Use the subject line to state the purpose of the message clearly and, as noted above, any time sensitivities. Do not deal with different matters in the same message. Ask your client to do the same.
Consider setting up a protocol with your client to avoid missing a critical message. And if you set up a system, test it to make sure that it works. If you are exchanging emails in a retainer in which similar instructions or messages are repeated, use numbers, dates and/or other identifying features in the subject line that will clearly flag the emails as separate and distinct.
Set up a system to manage those times when you will not be checking your messages. Whether you are away on vacation, tied up in court or otherwise occupied, implementing a system will also catch other critical or time-sensitive materials you might receive by email, such as faxes or litigation proceedings. Either arrange for someone to check your email or receive copies, or use the “Out of Office Assistant” tool so that anyone sending a message receives clear notice of your absence and how to reach you (or your assistant) if the matter is urgent. Consider acquiring a wireless device that will allow you to access email from outside your office. And when you are able to check your messages, remember to read them all through before responding to any so that you have a complete picture.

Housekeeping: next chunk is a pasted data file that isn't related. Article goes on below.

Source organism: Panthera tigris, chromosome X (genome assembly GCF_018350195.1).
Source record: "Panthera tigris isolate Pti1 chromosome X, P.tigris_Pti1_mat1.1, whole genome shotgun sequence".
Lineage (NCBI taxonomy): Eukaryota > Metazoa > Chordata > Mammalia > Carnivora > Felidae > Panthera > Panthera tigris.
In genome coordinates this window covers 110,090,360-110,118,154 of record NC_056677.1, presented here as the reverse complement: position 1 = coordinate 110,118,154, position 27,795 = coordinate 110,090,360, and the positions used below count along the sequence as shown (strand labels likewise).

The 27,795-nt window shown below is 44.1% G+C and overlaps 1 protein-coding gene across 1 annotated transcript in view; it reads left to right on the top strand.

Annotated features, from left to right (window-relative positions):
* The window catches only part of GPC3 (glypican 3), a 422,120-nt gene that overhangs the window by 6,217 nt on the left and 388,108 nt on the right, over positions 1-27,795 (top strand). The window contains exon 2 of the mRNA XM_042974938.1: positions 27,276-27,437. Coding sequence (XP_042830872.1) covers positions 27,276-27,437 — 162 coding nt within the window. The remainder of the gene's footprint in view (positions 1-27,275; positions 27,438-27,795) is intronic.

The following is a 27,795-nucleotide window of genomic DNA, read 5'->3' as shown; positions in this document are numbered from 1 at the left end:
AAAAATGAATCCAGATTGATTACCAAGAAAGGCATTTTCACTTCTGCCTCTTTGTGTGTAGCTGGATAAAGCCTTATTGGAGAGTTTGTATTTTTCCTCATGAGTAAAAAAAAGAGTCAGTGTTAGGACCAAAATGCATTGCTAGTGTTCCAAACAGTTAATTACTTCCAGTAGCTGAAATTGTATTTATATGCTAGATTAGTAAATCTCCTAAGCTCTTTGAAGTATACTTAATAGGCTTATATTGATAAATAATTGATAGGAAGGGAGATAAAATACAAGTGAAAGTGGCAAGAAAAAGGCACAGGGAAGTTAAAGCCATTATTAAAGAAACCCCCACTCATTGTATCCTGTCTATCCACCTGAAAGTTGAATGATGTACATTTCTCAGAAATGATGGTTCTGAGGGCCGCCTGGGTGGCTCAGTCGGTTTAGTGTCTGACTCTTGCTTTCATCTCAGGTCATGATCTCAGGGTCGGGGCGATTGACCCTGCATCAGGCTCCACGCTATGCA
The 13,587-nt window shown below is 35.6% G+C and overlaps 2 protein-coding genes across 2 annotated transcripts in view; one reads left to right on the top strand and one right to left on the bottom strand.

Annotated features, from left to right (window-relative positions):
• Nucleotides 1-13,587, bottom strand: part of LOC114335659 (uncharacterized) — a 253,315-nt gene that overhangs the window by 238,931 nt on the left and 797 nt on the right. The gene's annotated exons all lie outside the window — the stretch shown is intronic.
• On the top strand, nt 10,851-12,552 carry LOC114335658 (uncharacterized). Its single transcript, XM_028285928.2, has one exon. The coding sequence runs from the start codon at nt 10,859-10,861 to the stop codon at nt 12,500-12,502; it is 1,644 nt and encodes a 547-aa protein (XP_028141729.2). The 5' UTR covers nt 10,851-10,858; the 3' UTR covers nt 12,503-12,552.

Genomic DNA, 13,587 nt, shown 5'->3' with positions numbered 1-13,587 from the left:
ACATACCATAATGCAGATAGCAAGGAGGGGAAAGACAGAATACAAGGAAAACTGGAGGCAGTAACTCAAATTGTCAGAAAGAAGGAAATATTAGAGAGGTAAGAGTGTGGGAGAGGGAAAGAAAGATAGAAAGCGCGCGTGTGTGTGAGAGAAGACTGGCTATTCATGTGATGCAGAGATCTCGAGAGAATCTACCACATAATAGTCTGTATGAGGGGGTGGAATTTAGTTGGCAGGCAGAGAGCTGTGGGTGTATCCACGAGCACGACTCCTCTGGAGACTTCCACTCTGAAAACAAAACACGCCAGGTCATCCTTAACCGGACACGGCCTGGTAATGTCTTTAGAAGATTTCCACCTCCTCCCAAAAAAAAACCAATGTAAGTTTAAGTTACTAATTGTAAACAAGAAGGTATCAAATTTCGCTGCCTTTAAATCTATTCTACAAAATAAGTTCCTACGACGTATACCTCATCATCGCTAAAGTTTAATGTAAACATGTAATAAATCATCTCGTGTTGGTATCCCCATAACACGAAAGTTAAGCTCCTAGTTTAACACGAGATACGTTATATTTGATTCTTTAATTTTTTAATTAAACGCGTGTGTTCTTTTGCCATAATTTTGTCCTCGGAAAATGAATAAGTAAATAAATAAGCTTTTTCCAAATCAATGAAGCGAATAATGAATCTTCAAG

In appropriate cases, particularly if the message requires more formality or is going to be of any length, use a letter rather than an email to communicate your message (and use email to send the letter — rather than the content — if you wish). One lawyer, who no longer uses email for certain exchanges, advises: Be very careful to treat emails like other legal correspondence, and do not use this method of correspondence without a reflection between composition of the correspondence and the act of pushing the “send” button.